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May 15, 2022

Interview with Rose Betts

We had the pleasure of interviewing Rose Betts over Zoom video!

Standout British singer/songwriter Rose Betts wears her heart on her sleeve in her triumphant debut full-length album, White Orchids, out now! Rose wrote and co-produced the entire...

We had the pleasure of interviewing Rose Betts over Zoom video!

Standout British singer/songwriter Rose Betts wears her heart on her sleeve in her triumphant debut full-length album, White Orchids, out now! Rose wrote and co-produced the entire album.

To Rose, White Orchids represents a loss of innocence; a moment of pure youth and fragility where her heart was broken. Just as an orchid blooms once before it is usually discarded, it feels as though one can grasp on to youth for merely a fleeting moment.

Rose released the emotional, self-reflective album single “Recovery” late last year, and it was recently synced for usage for the CW hit TV show "Legacies." Another album track, "Driving Myself Home," went supernova on Tiktok in January and is now closing in on 2 million combined streams and well over 5 million views. Rose also released “Song To The Siren” last year (producing the track as well as performing it), which served as the leading song of Zack Snyder's Justice League (Original Motion Picture Soundtrack), created by GRAMMY-nominated multi-platinum producer, musician, composer and educator Tom Holkenborg. Olympic Silver Medalist Alexandra Trusova used “Song to the Siren” in her recent Olympic run.

Hailing from London, England, Rose Betts is a singer-songwriter with an uncanny ability to pen beautiful hooks and lyrics with a depth beyond her years. A regular on the London music scene and darling of Sofar Sounds, Rose toured the UK in 2017 and self-released her first EP The Stars Look Down. She has received major radio play on BBC 2 and BBC 6 and continues to blur the lines of conventionality through her collaborations with art, film, theatre and virtual technology. She is also involved in other collaborative projects, working on Bazzi’s single ‘Young and Alive’ which was nominated for Best Remixed Recording at the 63rd Annual GRAMMY Awards and “Song to the Siren,” her contribution to the Zack Snyder's Justice League (Original Motion Picture Soundtrack), which she performed and produced.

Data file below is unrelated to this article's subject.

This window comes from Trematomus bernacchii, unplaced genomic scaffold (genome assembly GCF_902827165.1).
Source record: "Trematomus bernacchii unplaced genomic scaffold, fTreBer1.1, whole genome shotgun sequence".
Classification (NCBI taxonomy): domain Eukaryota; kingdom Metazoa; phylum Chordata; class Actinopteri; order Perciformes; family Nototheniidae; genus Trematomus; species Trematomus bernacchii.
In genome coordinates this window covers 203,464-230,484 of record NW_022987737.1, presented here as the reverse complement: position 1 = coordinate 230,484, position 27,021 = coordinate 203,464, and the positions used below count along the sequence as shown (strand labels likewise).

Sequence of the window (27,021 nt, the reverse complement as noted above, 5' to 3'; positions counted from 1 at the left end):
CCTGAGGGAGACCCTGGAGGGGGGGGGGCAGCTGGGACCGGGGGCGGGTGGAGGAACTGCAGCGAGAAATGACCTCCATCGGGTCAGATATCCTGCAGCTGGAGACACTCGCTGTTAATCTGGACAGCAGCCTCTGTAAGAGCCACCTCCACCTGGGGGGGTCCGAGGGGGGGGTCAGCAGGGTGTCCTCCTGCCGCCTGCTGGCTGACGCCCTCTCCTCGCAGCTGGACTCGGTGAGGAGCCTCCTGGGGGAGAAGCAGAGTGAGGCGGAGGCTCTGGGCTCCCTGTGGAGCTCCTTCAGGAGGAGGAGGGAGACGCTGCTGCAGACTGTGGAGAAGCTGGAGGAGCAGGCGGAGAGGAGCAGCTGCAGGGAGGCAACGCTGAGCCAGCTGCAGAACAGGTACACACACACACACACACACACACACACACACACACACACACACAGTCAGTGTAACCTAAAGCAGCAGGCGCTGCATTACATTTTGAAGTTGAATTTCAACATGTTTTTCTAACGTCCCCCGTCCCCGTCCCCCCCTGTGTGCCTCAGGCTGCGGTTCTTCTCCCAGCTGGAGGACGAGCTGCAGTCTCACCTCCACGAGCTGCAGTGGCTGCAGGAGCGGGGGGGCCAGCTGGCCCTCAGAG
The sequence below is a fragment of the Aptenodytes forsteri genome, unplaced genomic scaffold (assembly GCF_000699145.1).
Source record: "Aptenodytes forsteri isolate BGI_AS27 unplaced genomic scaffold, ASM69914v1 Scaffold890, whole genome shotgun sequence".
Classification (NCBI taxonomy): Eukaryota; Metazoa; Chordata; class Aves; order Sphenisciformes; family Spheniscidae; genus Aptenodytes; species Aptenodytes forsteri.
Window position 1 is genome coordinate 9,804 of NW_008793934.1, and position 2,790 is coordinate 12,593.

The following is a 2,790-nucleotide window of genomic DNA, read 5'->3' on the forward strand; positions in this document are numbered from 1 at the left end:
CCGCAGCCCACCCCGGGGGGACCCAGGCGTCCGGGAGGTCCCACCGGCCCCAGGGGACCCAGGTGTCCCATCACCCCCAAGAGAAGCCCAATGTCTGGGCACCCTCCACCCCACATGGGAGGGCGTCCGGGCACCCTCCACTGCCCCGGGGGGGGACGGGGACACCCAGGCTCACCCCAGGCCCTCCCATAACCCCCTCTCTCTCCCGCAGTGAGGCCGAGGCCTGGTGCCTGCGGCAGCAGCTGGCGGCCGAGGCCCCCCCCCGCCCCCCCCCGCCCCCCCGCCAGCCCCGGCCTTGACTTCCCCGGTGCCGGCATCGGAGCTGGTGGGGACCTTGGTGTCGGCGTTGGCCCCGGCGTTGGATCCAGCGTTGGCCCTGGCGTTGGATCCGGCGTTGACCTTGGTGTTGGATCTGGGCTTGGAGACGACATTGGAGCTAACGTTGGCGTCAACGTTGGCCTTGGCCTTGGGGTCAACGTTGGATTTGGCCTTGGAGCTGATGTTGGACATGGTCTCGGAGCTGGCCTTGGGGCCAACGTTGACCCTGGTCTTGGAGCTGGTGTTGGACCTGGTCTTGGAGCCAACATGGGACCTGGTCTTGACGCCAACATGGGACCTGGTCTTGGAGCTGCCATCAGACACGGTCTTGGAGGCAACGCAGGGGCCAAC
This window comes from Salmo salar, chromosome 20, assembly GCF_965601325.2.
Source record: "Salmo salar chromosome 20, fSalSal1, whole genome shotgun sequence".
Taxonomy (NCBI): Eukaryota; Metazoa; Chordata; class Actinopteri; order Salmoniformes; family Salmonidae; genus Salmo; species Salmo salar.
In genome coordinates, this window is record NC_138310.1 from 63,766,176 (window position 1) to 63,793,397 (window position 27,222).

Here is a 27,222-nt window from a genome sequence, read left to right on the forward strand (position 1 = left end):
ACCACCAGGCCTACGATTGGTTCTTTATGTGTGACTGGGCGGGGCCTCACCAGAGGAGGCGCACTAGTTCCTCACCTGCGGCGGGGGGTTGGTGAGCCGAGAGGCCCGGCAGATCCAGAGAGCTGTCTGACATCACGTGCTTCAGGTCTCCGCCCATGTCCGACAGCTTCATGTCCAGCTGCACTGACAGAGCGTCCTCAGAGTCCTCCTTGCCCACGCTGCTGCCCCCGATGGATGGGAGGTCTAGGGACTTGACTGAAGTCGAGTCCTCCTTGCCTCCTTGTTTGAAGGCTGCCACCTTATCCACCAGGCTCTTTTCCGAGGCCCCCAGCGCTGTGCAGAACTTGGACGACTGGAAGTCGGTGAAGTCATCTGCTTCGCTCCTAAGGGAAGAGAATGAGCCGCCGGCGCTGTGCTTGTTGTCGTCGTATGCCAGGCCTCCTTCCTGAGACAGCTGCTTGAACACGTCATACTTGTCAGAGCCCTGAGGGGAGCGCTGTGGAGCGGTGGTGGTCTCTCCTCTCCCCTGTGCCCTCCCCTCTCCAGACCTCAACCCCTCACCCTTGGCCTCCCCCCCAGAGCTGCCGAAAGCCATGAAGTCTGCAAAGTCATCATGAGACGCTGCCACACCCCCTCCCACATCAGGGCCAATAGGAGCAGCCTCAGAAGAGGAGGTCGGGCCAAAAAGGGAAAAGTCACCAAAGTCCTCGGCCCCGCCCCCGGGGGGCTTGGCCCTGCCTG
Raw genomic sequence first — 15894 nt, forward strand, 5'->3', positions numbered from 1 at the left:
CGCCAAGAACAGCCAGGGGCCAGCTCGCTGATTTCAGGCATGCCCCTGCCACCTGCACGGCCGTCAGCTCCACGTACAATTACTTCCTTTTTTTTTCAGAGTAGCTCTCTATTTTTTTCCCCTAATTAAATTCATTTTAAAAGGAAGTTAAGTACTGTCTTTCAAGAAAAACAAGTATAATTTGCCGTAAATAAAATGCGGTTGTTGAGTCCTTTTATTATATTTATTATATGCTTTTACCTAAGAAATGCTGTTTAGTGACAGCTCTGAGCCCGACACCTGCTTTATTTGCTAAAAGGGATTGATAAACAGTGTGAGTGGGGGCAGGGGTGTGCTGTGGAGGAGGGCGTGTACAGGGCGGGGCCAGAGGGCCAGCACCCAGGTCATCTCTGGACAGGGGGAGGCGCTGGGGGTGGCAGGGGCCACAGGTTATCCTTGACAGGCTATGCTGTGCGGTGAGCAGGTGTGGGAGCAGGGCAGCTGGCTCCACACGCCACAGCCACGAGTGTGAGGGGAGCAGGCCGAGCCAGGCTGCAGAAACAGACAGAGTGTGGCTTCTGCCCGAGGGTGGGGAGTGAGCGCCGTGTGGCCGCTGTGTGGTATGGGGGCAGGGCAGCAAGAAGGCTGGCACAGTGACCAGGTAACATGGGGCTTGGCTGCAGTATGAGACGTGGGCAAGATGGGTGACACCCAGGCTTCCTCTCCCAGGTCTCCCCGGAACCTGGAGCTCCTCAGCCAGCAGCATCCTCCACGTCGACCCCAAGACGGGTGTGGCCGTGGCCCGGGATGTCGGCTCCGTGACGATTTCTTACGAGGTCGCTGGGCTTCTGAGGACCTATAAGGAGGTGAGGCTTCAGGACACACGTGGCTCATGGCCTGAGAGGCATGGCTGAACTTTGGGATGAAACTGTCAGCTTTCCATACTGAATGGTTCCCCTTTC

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Hello! It is Adam welcome back to bringing it backwards. A podcast where both legendary and rising artists tell their own personal stories of how they achieved stardom. On this episode, we had a chance to hang out with rose bets over zoom video. Rose's born in London and raised just outside of London. And she talks about how she got into music comes from a very artistic household, picked up piano at a very early age, started writing songs around 11 years old. She talked to us about putting out her first EAP, having the opportunity to cover a song, which ended up landing in a very impactful scene in the new justice league movie. So he got a chance to kind of talk about the, the drama around that film being recut, and then having her song land in the film. 3 (2m 44s): She also had a massive viral moment on Tik TOK that we talked about and all about her new record white orchids. You can watch our interview with rose on our Facebook page and YouTube channel at bringing it backwards. It would be awesome if you subscribe to our channel like us on Facebook and follow us on Instagram, Twitter, and Tik TOK at bringing back pod. And if you're listening to this on Spotify, apple music, Google podcasts, it'd be awesome if you follow us there as well, and hook us up with a five star review, 4 (3m 14s): We'd appreciate your support. If you follow and subscribe to our podcasts, wherever you listen to podcasts, 3 (3m 20s): We're bringing it backwards with rose bets. Well, okay. This is about you and your journey and music. Let's talk about where you were born and raised 5 (3m 31s): Going in London, raised north of London and a bit outside of village called Kings Langley. Very kind of a very beautiful green garden, very, very English countryside. Very nice, very nice sprain. I like the it's a nice place around there. It's quite quaint. It's kind of the kind of place that I think Americans, the whole living that looks like cottages and this little pups and peaceful walks and things like that. Yeah, very nice. But I think that's why they moved us out of abundance. You know, it's, it's a full on place to grow up, especially if you're in the center of it. 5 (4m 11s): So yeah. 3 (4m 12s): How long were you in London? Were you pretty young when you moved? 5 (4m 15s): Yeah, I think it was about about 7, 7, 7, 8, but my father is an actor. So if you had to stay close to the city, so we didn't go far, so yeah. Yeah. 3 (4m 27s): Oh, that's awesome. So yeah, arts are in the family music at all in the family. 5 (4m 32s): Music is very much in the family. My mother was a French horn player and she was also a dancer and we have music from the moment we were born ready. We were singing and they played us. They woke us up with music. They put us to sleep with music. We sung every time we had a meal. Yeah. Just completely submerged and music. Totally. As I feel, I feel how lucky that is. 3 (4m 57s): That's awesome. And so you got into music at an early age? I would imagine 5 (5m 2s): I was thinking from a very young son together, as far as we were singing from a very early age. And then around the age of six or seven, I started teaching myself piano. And then, and then just, you know, naturally just started writing songs about like 11. I mean, they were, you know, the 11 year old songs. They weren't like pieces of genius, but I was definitely drawn to the whole thing. And it also, it was have to have quite a full family. I've got quite, we were quite noisy. We were quite full on like on top of each other. And, but no one was particularly stood in the room with the piano in it. So I would like escaped the piano, just had like a <inaudible> to sitting, writing songs for hours and, yeah. Cool. Well, 3 (5m 41s): That's awesome. And you said you're writing songs early 11 years old. Did you, when did you start like performing out or when did you start showing people? These songs was that later 5 (5m 51s): It was later. It was, I wasn't one of those kids that caught on concerts in the front room. I was like very, very private about it. It was very much, it was very much my thing. I didn't, I didn't, I was terrified of sharing, sharing myself. I think it was, I thought quite right yet people would take them as my feelings. And it feels very personal to share your feelings in such a kind of out there way that yourself quite vulnerable. I was very scared of that. So I didn't really start sharing myself under duress. I would share them sometimes, but maybe until I was about 14, 50, 14, maybe outside, like playing them at school, I made a little bad at school. Then I got my sister to sing harmonies and yeah. 5 (6m 34s): So from about that, I started doing it. And then before, when more properly, when I left school and stuff like that. 3 (6m 39s): Okay. And did you end up going to college for music at all? Or do you just took this as a passion? 5 (6m 45s): No, I didn't. I thought about it. I thought about going to, to study English, I thought about, thought about like, just doing something academic. I love all that, but I loved someone so much. You can go to some writing colleges and you can go to places, you know, musicologists aren't necessarily like, just about an instrument, but I kind of thought it was a waste of time. I think, I think I thought it could kind of teach yourself the arrogant. Like I think I can teach myself a lot of things. I just want to start living. I just want to be out in the world and just be, just consider that my, my education and just write. And so that's kind of what I did. I didn't, I didn't do college night, so, 3 (7m 25s): Yeah. Sorry, go ahead. Yeah, 5 (7m 32s): Just, just out that maps out, they're just like just, I just threw myself into London and just try to, you know, start started gigging and start building, building and it life. Yeah. 3 (7m 45s): And when did you, like, what was the first success? I mean, I looked at you that you put a record on from what I saw in NEP in 2014, was that your first release, 6 (7m 53s): The where Cohen family style deal, because I want a bite of your 7 (7m 57s): Big Mac and I need salvia quota. I'll try 6 (7m 59s): Your full there's a deal for every friend group at McDonald's order. Any two classics for just six bucks. Price for participation may vary. Single item at regular price can not be combined with any other offer. 1 (8m 8s): Geico asks, how would you love a chance to save some money on insurance? Of course you would. And when it comes to great rates on insurance, Geico can help like with insurance, for your car, truck, motorcycle, boat, and RV, even help with homeowners or renters coverage. Plus add an easy to use mobile app available 24 hour roadside assistance and more. And Geico is an easy choice switch today and see all the ways you could save. It's easy. Simply go to or contact your local agent today. 8 (8m 39s): Hurry into mattress firm for a limited time, save up to $500 when you get a king bed for the price of a queen or a queen for twin, plus get a free adjustable base with qualifying Sealy purchases up to a 4 99 value or get up to 60% off America's top rated brands like Sealy queen mattresses starting at 2 79 99, or Sleepy's at 1 99 99 in stock for fast delivery. Only at mattress firm restrictions apply, see store or mattress for details. 5 (9m 9s): Oh, that was, was that 2004 chancellors. We found 17. I could be wrong. No, no. Maybe you could be right. I actually, I felt like 2017 was two weeks. 3 (9m 19s): Oh, 2016. It says, I thought it 16 were all. I mean, it's been a 5 (9m 24s): Day. They come 3 (9m 25s): In a day where you say 17. So it's probably 17 who knows the internet is never, it's not like it's never failed me before the stars looked down. Tell me about, oh, was that your first real release then? 5 (9m 38s): Yeah, that was my first release. I kind of, I had been recording and I'd had a band and we'd been, and it kind of felt natural to put something out. And so we kept it quite small and simple and it wasn't particularly fancy, but I, yeah, it was, it was the fast that project and yeah. You know, it's nice to hear this stuff cause I feel like I'm in a very different space now, but songs are funny like that. They kind of, especially vocally. I, I think I vocally made a massive, massive kind of hopefully progress since even then. So it's interesting to hear them and kind of think, oh God, a little bit of that, but it's, you know, it's a little kind of like a little diary that's for the world to see if like my journey 3 (10m 23s): And for the record, what was kind of the next what'd you say like a milestone moment for you? 5 (10m 30s): It wasn't that small. So I think, I think it was, it was starting to work with the people that I'm working with now, which is basically people in LA because I kind of, then I started to write, I sort of changed the way I was wanting to himself. I think I was 17. I suddenly was able to embrace, I think, through just development, but it was in be able to embrace vulnerability a bit more. And, and my son watching improved a lot. And then I started producing my own stuff, like in a kind of sketchy way. I mean that kind of production sketch of all my songs before they go to a producer and then we co-produce the tracks, but I started to change the way I could teach after that album. And oh, that, that piece. 5 (11m 10s): Sorry. And, and then because of that, I could tell that it cooled on a bit more of a, like a more pop producer, someone who could take the songs into a bit of a bigger space. So the next milestone was kind of writing that this guy that I'd been working with for ages has been really helpful, but, and he's now a manager and I sent him one of my songs. I sent him my soul recovery and, and I think he was in like, okay, we need to get you to LA. So it was kind of a combination of my productions, my production designers kind of developing and then my songwriting improving, which then led to this kind of new chapter of LA and coming out here and meeting the producers, producers I worked on with the album. 5 (11m 51s): Yeah. I felt right about memory. I don't know. There might be some really great things that happen. I completely have forgotten. 3 (11m 57s): No, no, no, but this is a new venture then getting to Los Angeles. So this is all created because recovery recoveries just came out on the new record, right? 5 (12m 5s): Yeah. To, I mean, it came out last year as a single, but we added it to the record. Yeah. Yeah. Gotcha. Gotcha. 3 (12m 13s): Yeah. So you get some from that song was like, okay, well tell me about getting to LA then. Was that just like, okay, we should, I should move to LA. 5 (12m 24s): Well, initially it was just coming out to visit and it was a bit like, it felt a little bit like coming up for a meeting. Obviously I spoke street a couple of away from me, but it felt a lot bigger than that, but essentially it was to kind of test the waters and to meet the team over here, to meet Kevin, the producer and see it to see if he got on and see if we clicked, see if, see if he liked the music and have to work on it, see if we would work together well in a studio. So I kind of came out like three times over, over a year or so you had a half or so. And, and every time it was just kind of like developing just, just for me out. Cause I wasn't initially coming out. It was at that group that came from, I suppose, the success of, of the working relationships that I formed here. 5 (13m 8s): And particularly with Kevin, we just really clicked. And so we started working on the songs that ended up in the album and then, and then I moved to LA in August, but that was a very long process of visa, very boring things and stuff and COVID and everything, all that, all the stuff that we've been dealing with all came into that. 3 (13m 29s): Okay. So you made it, you were in LA when you were writing these songs and then COVID happened or vice versa. 5 (13m 34s): No, no. Most of the songs are written in the UK before I came here, which is why it's such a setup labor of love because COVID definitely need, all of them were ready before COVID hit. So it was 3 (13m 47s): Like, 5 (13m 48s): Yeah, it was like a kind of, I was in Scotland with my stay with my twin sister and just kind of refreshing the visa page on the us site everyday just to see if there's any progress and yeah, it was full on. So it was totally, I just never believed it would happen. It's just like that thing that you just live, you just kind of keep yourself in a suspended space of like what's going on and then could change. Nothing could change. We will be living with that complete. I know I'm kind of maybe feeling a little bit through it now, but during COVID like what was going on? Like anything could happen the next, you could bet you're stuck there or you can't go to local shop or yeah. There's wait time. 3 (14m 29s): You said you have a twin sister. 5 (14m 31s): I do. 3 (14m 31s): Yeah. Identical twin, 5 (14m 33s): Not identical. She's got red, bright red hair and she's in temperament extremely different to me, but we're very, very close 3 (14m 42s): She's. Is she musical or was that you got that gene? 5 (14m 47s): No, I suppose we all got the gene by almost by, I always compare, it feels like the experience. All of us kids. It there's four of us, all of us growing up in the household that we grew up in. It's almost like growing up with another language in the house. If your mother is German and English, you're going to grow up knowing both languages and you know why you know that you just know them and it's a bit like that with music, we will, we will inevitably be musical, but I made money doing it professionally, but it might, my twin is a teacher to teach us in an alternative education school where there's a ton of music. So she has like two leads, all the choirs and, and we, we had, we had a little band, so yeah, she's very musical. 5 (15m 29s): She was very beautiful, but very different to me, like more classical. 3 (15m 33s): Okay. That's awesome. I want to hear about the, the song song to the siren. And then I want to talk about the tick tock thing. 5 (15m 43s): Cool. 3 (15m 45s): So what like, so that song was huge. Tell me about that, but it's not on the record, correct. 5 (15m 51s): So, I mean, it's not it's it's so it's not, it's not my song. It's written, it's a written song by it. It makes for a seventies. It's originally been by Tim Buckley, Jeff, June, Jeff Buckley's by. 3 (16m 4s): Yeah. And you did a cover for, for a film. Is that how it all started? Like, tell me about that, how that all began. 5 (16m 11s): I got a, an email in July of 2020, I guess. Yes, yes. Maybe I say hard to remember now, but anyway. Yeah, yeah. It was a couple of years ago. I got an email from the editor of who I, who I noticed the family friends. And she described too, obviously couldn't talk about the project she was working on, but she said, they'd been looking for someone to do a cover of the song, looking for ages. I didn't want to just do the nepotism thing of throats. I know, I know my best friend down the road by she can sing a song that I genuinely think you would be good for this. I've asked if you could do a version submitted. 5 (16m 52s): And then, and I said, great. Tell me, it's like, can you tell me anything about the scene or something about it? So I have a sense of what's trying to be channels here. And so she gave me a little description, but I had no idea anything about it. So, and I had the song, I haven't had the song before and I submitted my version. Didn't hear anything for like six months. I just get in and okay. Last lot happening. And then I got a call in December saying, yeah, like they want you to, they want you to be the, the cover that the version of the voice. And then they told me what film it was, which is the justice league, Zack Snyder. And I was like, oh, I haven't, that's a lot bigger than I anticipated. And then within a month I was recording it with a full orchestra in London and, and that was a little bit wild and I'm just, I'm really proud of that. 5 (17m 37s): So it would be lovely to have it on the album, but we would get into like 50 songs. And I think technically, I dunno, 3 (17m 45s): Huge what an opportunity to have it in such that's crazy. You didn't know what it was. And then it was like, oh, it's going to be justice league. You're like, wait, what? 5 (17m 53s): Yeah, it was. And then just reading the whole history of how that film even taking to being a mother. I know that there are lots of, lots of interesting kind of like just incredible things that happen to make that film happen. And I'd like years and years of competing from five. So it was, it was a big D way, bigger deal than I ever anticipated by first think deal to be. That was a bit weird, but it was great obviously. Yeah. 3 (18m 17s): Yeah. I didn't even think about that. There was a lot of like controversy, not controversy, but a lot of, like you said, 5 (18m 24s): Okay, 3 (18m 25s): Yeah. With the film, right. It was already done. And then he re cut it and they're read, did it? I can't remember anything. 5 (18m 32s): Yeah. And it was done. And then due to like a personal tragedy, Zack Snyder had to drop out during the post phase. And then it was kind of a mess. It was put out, but it was a complete mess of a class, hated it immediately. And they were, they were like, we want, we want Zach's car and want to wear, I think, resistant and resistant for about four years. And I think that's fine with the funds, like grew so much. I mean, I think at one point they were flying planes over the Warner mall with like, they went, they it's, it's really quite remarkable and I've kind of an interesting shift into like, it kind of proves an interesting shift in audience power and this thing of like the people, like there's a lot more people are very, very good at getting together now and creating movements that these great corporations now they can't really express or ignore it. 5 (19m 24s): So it's like, I don't, I don't know where I want to all of that. And how, how, like, I don't know why they resisted it, but I suppose it's just a lot of money, But yeah, they, they broke them eventually. And this song was in a seat that had been cut and, and yeah, it was great. It was, I couldn't when I first saw the film, just like the day after it came out something, I was like, well, that it felt a little bit like, I don't know. It's hard to describe it when you hear yourself singing, it's a bit like, it felt wrong. It felt like, why am I in my wife? I felt like I had inserted my own song into the film, like really badly. And like, just like made, like made a music video of, no, this is it. 5 (20m 6s): Like, because it's like, the seed is incredible. It's like this amazing scene. And there's no other sound apart from this song and my voice, I was like, geez, it was just, it was, it was not like expected. Yeah. 3 (20m 20s): That's so cool though. I remember my avatar, he's 14 now a son. And he, when that came out, he was like telling me all the drama behind it. I'm like, whoa. And then it was like on HBO, max or something I think is where he watched it. And I'm like, yeah, it was just like 1 (20m 36s): Geico asks, how would you love a chance to save some money on insurance? Of course you would. And when it comes to great rates on insurance, Geico can help, like with insurance, for your car, truck, motorcycle, boat, and RV, even help with homeowners or renters coverage. Plus add an easy to use mobile app available 24 hour roadside assistance and more. And Geico is an easy choice switch today and see all the ways you could save. It's easy. Simply go to or contact your local agent today. 3 (21m 7s): I was like, oh, this is cool. I watch it with him. But he was like, yeah, this is like, the revert is a different version of the film. And I'm like, oh, like, it was cool to kind of hear like the back 5 (21m 17s): Of it. 3 (21m 18s): Oh yeah. He, he thought he liked it. And he even liked the other one that you read it too. I feel like DC has become this become a thing. They redid suicide. 5 (21m 28s): Yes, yes, yes, yes. So the second one was better, wasn't it? Yeah. 3 (21m 33s): Must have been a more complaining, but That's awesome. That's so cool. And then you had some tick-box success with one of your songs in yeah, 5 (21m 44s): I did not actually. It was in, it was probably in the altar And the ultimate last year. I, I I'd been on tech talk for a little while and Mike is, my monitor was like, you got to do it. And as we did with this diminished fee, but I'm so glad I caved because it was, it's actually, it's a really interesting platform. I know that there are lots of, there's a lot of, there's a lot of crap on there and there's a lot of stuff that doesn't necessarily feel like it's worth your time, but you know, we all like a cat dancing and it's hard. It's hard to scroll away videos like at the end of the day, like it is funny 3 (22m 23s): Mindless entertainment for some. Yeah. 5 (22m 25s): Yeah. But I kind of cool. I don't want to be a part, I don't feel like where do I fit? How do I, how can I possibly have any possibly be interested? But then I, I wrote this kind of song that was written very quickly and just like a bit of a joke about a date that I went on. And, and the main, the main feeling of the date was just this thing of, and I'm maybe I'm a bit like this, but I was just way happier to be driving away from the date that affidavit, I don't even know the date was in fact, like it wasn't like it was after the had gone wrong or you didn't sell it me or anything like terrible had happened. It was just that the thing of preferring my own company and I, so I just made this 50, this little song about it. And weirdly it just really connected with people, which is kind of interesting, like turns out loads of people that had that feeling of nothing, nothing grabs the simple, getting upset. 5 (23m 16s): So it was like some weakness completely viral. And, and so then we put it out. I think, you know, I don't know how many had, like at least like 5 million now combined it, and it's done really well at Spotify. So it's at the moment. It's my, it's my number one song. It's the one that everyone those before, and I get recognized every now and then for a gig. And it's, it's funny, I've seen loads of covers, which are always brilliant. Yeah. That, that was an interesting kind of time. It and my kind of fan base growing. It's been great. It's been helpful. 3 (23m 51s): Yeah. That's so cool. Like w do you remember when it came out, like, was it a pretty quick, like viral moment or was it something that took a bit of time or was it yeah, like, did you wake up and it was millions of people I'd watched the video or did something like that. 5 (24m 5s): It's pretty quick. It was pretty quick. It was, it was, it was like, I put it out when you put things out on, on tech, so you can kind of tell them they're doing well. Cause they'll kind of like, your inbox would be full for the first couple of days. And, but then it kind of went by quickly. And then my manager texted me saying, wow, they like, if this gets too bad, we're going to have to release it. And then like a day later it got to a million and then it was like two. And it's like, okay, well, we've got to have, so it happened very quickly. I definitely have to break quickly. 3 (24m 34s): What were you experiencing when that happened? Like, were you just shook or, I mean, I wouldn't even know what the field like that would feel that 5 (24m 42s): I was just the completely bemused and like surprised by the whole thing. And it's just, but in a way it's also, I always feel like a little bit, because you know, you'll monitor, you've got those people that want you to do well. And so when something goes well, but it always feels a bit like you were also kind of doing something for them as well. It feels like you're affirming their belief in you. So when something goes, well, it feels like, oh, that's nice. So it felt like that really, it felt like, oh, that's great that something is worked on here. I think I understand a bit more about what works on Tik TOK for me. And like, and it's great, you know, it kind of grows the audit. Like my followers just like, like went off through the recent, like all that stuff is just so helpful because it means that the other songs aren't necessarily in the same place as that song also get benefited. 5 (25m 30s): And so I was like, yeah, I decided to pay, you know? Yeah. It's funny. It was a bit surreal. 3 (25m 38s): Yeah. I, again, I wouldn't even know how to handle it. Like that's, I think that's so cool when those moments happen. Like, whoa, wait, you know, what is going on? Like yeah. 5 (25m 49s): And it comes a point where it's like, it goes beyond a set number and you start to lose the ability to kind of visualize it in your head. So it's, I think beyond 20,000, I'm a little bit like, I don't know what any of that means now. 3 (26m 1s): Yeah. Wow. And so your record is out now, too. 5 (26m 7s): Yeah. 3 (26m 8s): Excited about that. I would imagine 5 (26m 10s): So happy to, like, it feels like a massive weight off my chest, just having that project out. Cause it's been, I've been seeing these songs for a long time now and I'm just so pleased that people could finally just take them into their own lives. And I can, I can like clear, clean my head a bit and I'm like, oh, see, enjoyed the farther out and shattered and all that sort of stuff. But also to start thinking about what's next and all that stuff. 3 (26m 34s): Have you been writing? I would imagine since then. Do you have other things? 5 (26m 37s): Yeah. Yeah. Always writing. Yeah. Yeah. I've got a bunch. I've got a whole bunch. I mean, there's a whole bunch that didn't make the album, but that weren't quite right for it, but might be right for the next project. And, and there's loads as long as, I mean, I don't know. My manager is very much, he was putting me towards the new things, but I, I always feel it it's like little babies. I haven't like that. There's those three they're happy. They still have life. So there's like a lot, there's like a few older ones. So like I have a place in my hospital, but she, what 3 (27m 6s): Release them as a Bayside or something testimony. And then you can have a be like, see, I told you this should have been, 5 (27m 13s): Well, the actually happened actually half of the song that I shaved my manager like a year ago is, did really well on tech talk. And he was like, well, that sounds really great. I'd like, you know, I showed you that song you ended up. Yeah. But I took as a good place to do that. Search there to see how it does it as well, to get sense of that. 3 (27m 37s): Yeah. Because people are watching that aren't necessarily following YouTube. Right. I mean, if it lands in that for you page with 90% of people are paying attention to it just opens up the door for people to find new contents. It's really quite an amazing app. It's yeah. It's crazy. 5 (27m 54s): It is. It is. I think it's like, I know it's still, it's not, I mean, it's not like it's not that new, but I feel like it starts really coming into it's like the phase of being a lot more important than people thought it would be like an episode of people who've been signed off for their careers and add that as a writers. And also it's just like presenters and personalities and it's, it's a career maker. 3 (28m 24s): Yeah, exactly. I mean, it's like how YouTube, when I came out, like just changing people's lives. It's insane. 5 (28m 29s): Yeah. 3 (28m 32s): Well, thank you so much for doing this again. A huge apologies about all the confusion and all that stuff earlier. We did. We made, I do have one more quick question for you before I let you go. I want to know if you have any advice for aspiring artists, 5 (28m 48s): Ah, for one thing to keep doing it, like keep, keep writing, keep, like, I feel like writing and being artists and being creative. It's like, it's like being an athlete, keep them, keep the muscle board, keep doing it. And also just this thing of, even though it's, it's like, it's, it's hard to find it. There's a lot of, there's a lot of us out there and it's, it feels very competitive and it feels like your cup feels like constantly in competition with people that are not being heard. And it's very hard to like, get your voice heard, but if you make something good and you really work on it and make sure it's as good as you can make it, that it will find its place. Like I took didn't think I'd ever have any, any kind of like profiles, Tik, TOK, or anything like that. 5 (29m 32s): I just kept at it. And that's the only thing that's really it. I also release music when it's ready release it. Don't do it and sit on it because that won't out, but just, yeah, let it breathe. Let it go.